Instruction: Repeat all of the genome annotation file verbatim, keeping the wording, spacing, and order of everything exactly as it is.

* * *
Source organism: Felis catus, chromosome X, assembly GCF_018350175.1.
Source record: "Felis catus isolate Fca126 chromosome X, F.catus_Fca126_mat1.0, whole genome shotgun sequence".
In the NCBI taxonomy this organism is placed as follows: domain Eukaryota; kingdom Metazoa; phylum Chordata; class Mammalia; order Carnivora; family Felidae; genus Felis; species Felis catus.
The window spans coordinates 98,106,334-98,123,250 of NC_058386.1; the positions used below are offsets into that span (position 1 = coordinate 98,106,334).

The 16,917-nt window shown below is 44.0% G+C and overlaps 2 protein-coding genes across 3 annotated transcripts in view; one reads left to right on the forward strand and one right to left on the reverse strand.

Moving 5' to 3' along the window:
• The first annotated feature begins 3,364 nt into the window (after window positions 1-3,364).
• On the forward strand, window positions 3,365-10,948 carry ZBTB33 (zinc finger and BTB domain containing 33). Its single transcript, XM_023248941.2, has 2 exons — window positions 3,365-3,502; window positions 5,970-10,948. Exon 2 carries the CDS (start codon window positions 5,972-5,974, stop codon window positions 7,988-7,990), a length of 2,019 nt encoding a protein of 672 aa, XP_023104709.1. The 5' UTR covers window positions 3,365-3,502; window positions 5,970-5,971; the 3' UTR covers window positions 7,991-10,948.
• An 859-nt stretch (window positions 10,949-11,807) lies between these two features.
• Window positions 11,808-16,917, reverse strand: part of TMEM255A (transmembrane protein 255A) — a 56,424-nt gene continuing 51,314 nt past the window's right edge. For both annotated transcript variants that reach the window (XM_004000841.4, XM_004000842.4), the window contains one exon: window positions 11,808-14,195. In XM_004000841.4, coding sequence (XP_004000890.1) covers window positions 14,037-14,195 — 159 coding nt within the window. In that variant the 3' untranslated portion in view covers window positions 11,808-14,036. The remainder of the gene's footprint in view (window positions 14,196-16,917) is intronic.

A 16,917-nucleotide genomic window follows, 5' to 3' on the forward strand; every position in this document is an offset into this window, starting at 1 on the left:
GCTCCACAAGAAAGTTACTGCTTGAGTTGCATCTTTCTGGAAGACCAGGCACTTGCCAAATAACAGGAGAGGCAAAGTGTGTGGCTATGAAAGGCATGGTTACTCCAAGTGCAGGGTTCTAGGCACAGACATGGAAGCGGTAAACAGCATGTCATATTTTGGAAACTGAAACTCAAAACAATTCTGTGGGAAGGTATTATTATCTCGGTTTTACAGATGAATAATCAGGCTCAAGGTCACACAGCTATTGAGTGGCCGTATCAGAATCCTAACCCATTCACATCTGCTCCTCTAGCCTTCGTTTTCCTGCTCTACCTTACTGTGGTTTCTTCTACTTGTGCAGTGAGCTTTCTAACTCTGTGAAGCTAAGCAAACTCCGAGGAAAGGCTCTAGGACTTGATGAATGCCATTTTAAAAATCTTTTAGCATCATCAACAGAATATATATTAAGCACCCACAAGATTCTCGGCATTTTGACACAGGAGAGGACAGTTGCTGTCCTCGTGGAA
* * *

Source organism: Felis catus, chromosome X, assembly GCF_018350175.1.
Source record: "Felis catus isolate Fca126 chromosome X, F.catus_Fca126_mat1.0, whole genome shotgun sequence".
In the NCBI taxonomy this organism is placed as follows: domain Eukaryota; kingdom Metazoa; phylum Chordata; class Mammalia; order Carnivora; family Felidae; genus Felis; species Felis catus.
The window spans coordinates 98,106,334-98,123,250 of NC_058386.1; the positions used below are offsets into that span (position 1 = coordinate 98,106,334).

The 16,917-nt window shown below is 44.0% G+C and overlaps 2 protein-coding genes across 3 annotated transcripts in view; one reads left to right on the forward strand and one right to left on the reverse strand.

Moving 5' to 3' along the window:
• The first annotated feature begins 3,364 nt into the window (after window positions 1-3,364).
• On the forward strand, window positions 3,365-10,948 carry ZBTB33 (zinc finger and BTB domain containing 33). Its single transcript, XM_023248941.2, has 2 exons — window positions 3,365-3,502; window positions 5,970-10,948. Exon 2 carries the CDS (start codon window positions 5,972-5,974, stop codon window positions 7,988-7,990), a length of 2,019 nt encoding a protein of 672 aa, XP_023104709.1. The 5' UTR covers window positions 3,365-3,502; window positions 5,970-5,971; the 3' UTR covers window positions 7,991-10,948.
• An 859-nt stretch (window positions 10,949-11,807) lies between these two features.
• Window positions 11,808-16,917, reverse strand: part of TMEM255A (transmembrane protein 255A) — a 56,424-nt gene continuing 51,314 nt past the window's right edge. For both annotated transcript variants that reach the window (XM_004000841.4, XM_004000842.4), the window contains one exon: window positions 11,808-14,195. In XM_004000841.4, coding sequence (XP_004000890.1) covers window positions 14,037-14,195 — 159 coding nt within the window. In that variant the 3' untranslated portion in view covers window positions 11,808-14,036. The remainder of the gene's footprint in view (window positions 14,196-16,917) is intronic.

A 16,917-nucleotide genomic window follows, 5' to 3' on the forward strand; every position in this document is an offset into this window, starting at 1 on the left:
GCTCCACAAGAAAGTTACTGCTTGAGTTGCATCTTTCTGGAAGACCAGGCACTTGCCAAATAACAGGAGAGGCAAAGTGTGTGGCTATGAAAGGCATGGTTACTCCAAGTGCAGGGTTCTAGGCACAGACATGGAAGCGGTAAACAGCATGTCATATTTTGGAAACTGAAACTCAAAACAATTCTGTGGGAAGGTATTATTATCTCGGTTTTACAGATGAATAATCAGGCTCAAGGTCACACAGCTATTGAGTGGCCGTATCAGAATCCTAACCCATTCACATCTGCTCCTCTAGCCTTCGTTTTCCTGCTCTACCTTACTGTGGTTTCTTCTACTTGTGCAGTGAGCTTTCTAACTCTGTGAAGCTAAGCAAACTCCGAGGAAAGGCTCTAGGACTTGATGAATGCCATTTTAAAAATCTTTTAGCATCATCAACAGAATATATATTAAGCACCCACAAGATTCTCGGCATTTTGACACAGGAGAGGACAGTTGCTGTCCTCGTGGAA